Two days later, Rep. Raul Grijalva (D-AZ), ranking member of the House Committee on Natural Resources, sent a letter citing the Soon controversy to seven universities, including the University of Delaware where Legates works, citing “potential conflicts of interest and failure to disclose corporate funding sources in academic climate research.”

The letter, which Grijalva later admitted was “an overreach,” asked for all sources of external funding that Legates and six other climate researchers who have challenged the prevailing "consensus" on global warming received, as well as copies of their correspondence.

Minority Democrats on the Senate Committee on Environment and Public Works also cited the Greenpeace allegations in a Feb. 25 letter they sent to 100 “fossil fuel companies, trade groups and other organizations to determine whether they are funding scientific studies designed to confuse the public and avoid taking action to cut carbon pollution,” according to the Climate Investigations Center (CIC) founded by Davies.

Senators Edward Markey (D-MA), Barbara Boxer (D-CA) and Sheldon Whitehouse (D-CT) asked each group for a list of all research projects they have funded over the past ten years “as well as support for other efforts related to climate change.”

One of the recipients accused the three Democrats of “an attempt to silence public debate.”

“Are you not aware that neither his employer, the Harvard-Smithsonian Center for Astrophysics, nor the journal that published the scholarly article in question… has found Dr. Soon violated any of their rules or disclosure policies? Who asked you to repeat that lie?” Joseph Bast, president of the Heartland Institute, wrote back.

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Bast’s organization, which is sponsoring its Tenth International Conference on Climate Change in Washington, D.C. this June, gave its 2014 Courage in Defense of Science Award to Soon last year for challenging “computer modelers and advocates who consistently underestimate solar influences on cloud formation, ocean currents, and wind that cause climate to change.”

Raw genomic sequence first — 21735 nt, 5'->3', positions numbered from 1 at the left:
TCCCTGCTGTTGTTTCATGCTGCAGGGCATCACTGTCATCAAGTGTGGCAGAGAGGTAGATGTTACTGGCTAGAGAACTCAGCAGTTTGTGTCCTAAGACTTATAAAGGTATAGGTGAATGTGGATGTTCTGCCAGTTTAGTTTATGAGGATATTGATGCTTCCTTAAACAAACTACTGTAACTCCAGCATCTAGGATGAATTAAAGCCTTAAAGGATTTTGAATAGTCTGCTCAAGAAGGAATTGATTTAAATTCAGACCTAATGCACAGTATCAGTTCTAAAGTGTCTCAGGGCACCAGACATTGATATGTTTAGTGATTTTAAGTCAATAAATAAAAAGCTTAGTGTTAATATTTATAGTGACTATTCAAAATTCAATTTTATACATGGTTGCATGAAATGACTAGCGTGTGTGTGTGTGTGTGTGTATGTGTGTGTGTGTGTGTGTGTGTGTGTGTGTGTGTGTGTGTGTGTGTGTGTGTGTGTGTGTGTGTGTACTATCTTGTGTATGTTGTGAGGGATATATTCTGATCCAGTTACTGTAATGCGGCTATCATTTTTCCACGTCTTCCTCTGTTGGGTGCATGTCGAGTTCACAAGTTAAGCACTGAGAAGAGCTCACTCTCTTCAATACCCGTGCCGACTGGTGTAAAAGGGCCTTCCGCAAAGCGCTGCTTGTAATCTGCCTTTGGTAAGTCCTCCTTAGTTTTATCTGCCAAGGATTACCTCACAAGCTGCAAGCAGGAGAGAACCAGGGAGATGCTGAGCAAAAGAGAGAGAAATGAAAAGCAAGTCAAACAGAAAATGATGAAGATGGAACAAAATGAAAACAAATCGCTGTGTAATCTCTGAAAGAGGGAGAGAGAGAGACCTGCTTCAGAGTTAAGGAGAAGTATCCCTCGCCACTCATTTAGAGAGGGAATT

“I am very proud to report that The Heartland Institute has spent millions of dollars over the past ten years supporting scientific research that contradicts alarmist claims about climate change,” Bast said in his reply, adding that all the requested information could easily be found on The Heartland Institute’s websites.

Eleven majority members of the Senate Environment Committee then sent a letter to the same groups on February 27 calling their minority colleagues’ previous missive “wholly inappropriate.”

“Rather than empower scientists and researchers to expand the public discourse on climate science and other environmental topics, the [Democrats’] letter could be viewed as an attempt to silence legitimate intellectual and scientific inquiry,” the Republicans' letter said.

It was signed by Chairman James Inhofe (R-OK), and Senators David Vitter (R-LA), John Barrasso (R-WY), Shelley Moore Capito (R-WV), Mike Crapo (R-ID), John Boozman (R-AR), Jeff Sessions (R-AL), Roger Wicker (R-MS), Deb Fischer (R-NE), Mike Rounds (R-SD), and Dan Sullivan (R-AK).

In a March 2 statement, Soon called the Greenpeace-initiated attacks on him “a shameless attempt to silence my scientific research and writings, and to make an example out of me as a warning to any other researcher who may dare question in the slightest their fervently held orthodoxy of anthropogenic global warming….

“Let me be clear. I have never been motivated by financial gain to write any scientific paper, nor have I ever hidden grants or any other alleged conflict of interest.

“I have been a solar and stellar physicist at the Harvard-Smithsonian Center for Astrophysics for a quarter of a century, during which time I have published numerous peer-reviewed, scholarly articles. The fact that my research has been supported in part by donations to the Smithsonian Institution from many sources, including some energy producers, has long been a matter of public record.

“In submitting my academic writings, I have always complied with what I understood to be disclosure practices in my field generally, consistent with the level of disclosure made by many of my Smithsonian colleagues.

“If the standards for disclosure are to change, then let them change evenly. If a journal that has peer-reviewed and published my work concludes that additional disclosures are appropriate, I am happy to comply. I would ask only that other authors - on all sides of the debate - are also required to make similar disclosures.

“And I call on the media outlets that have so quickly repeated my attackers’ accusations to similarly look into the motivations of and disclosures that may or may not have been made by their preferred, IPCC-linked scientists.”

Related: Record CO2 Coincides With Record-Breaking Crop Yields

Related: Monckton: Political Danger Rises As Evidence of Global Warming Declines

Related: Climate Scientist: 73 UN Climate Models Wrong, No Global Warming in 17 Years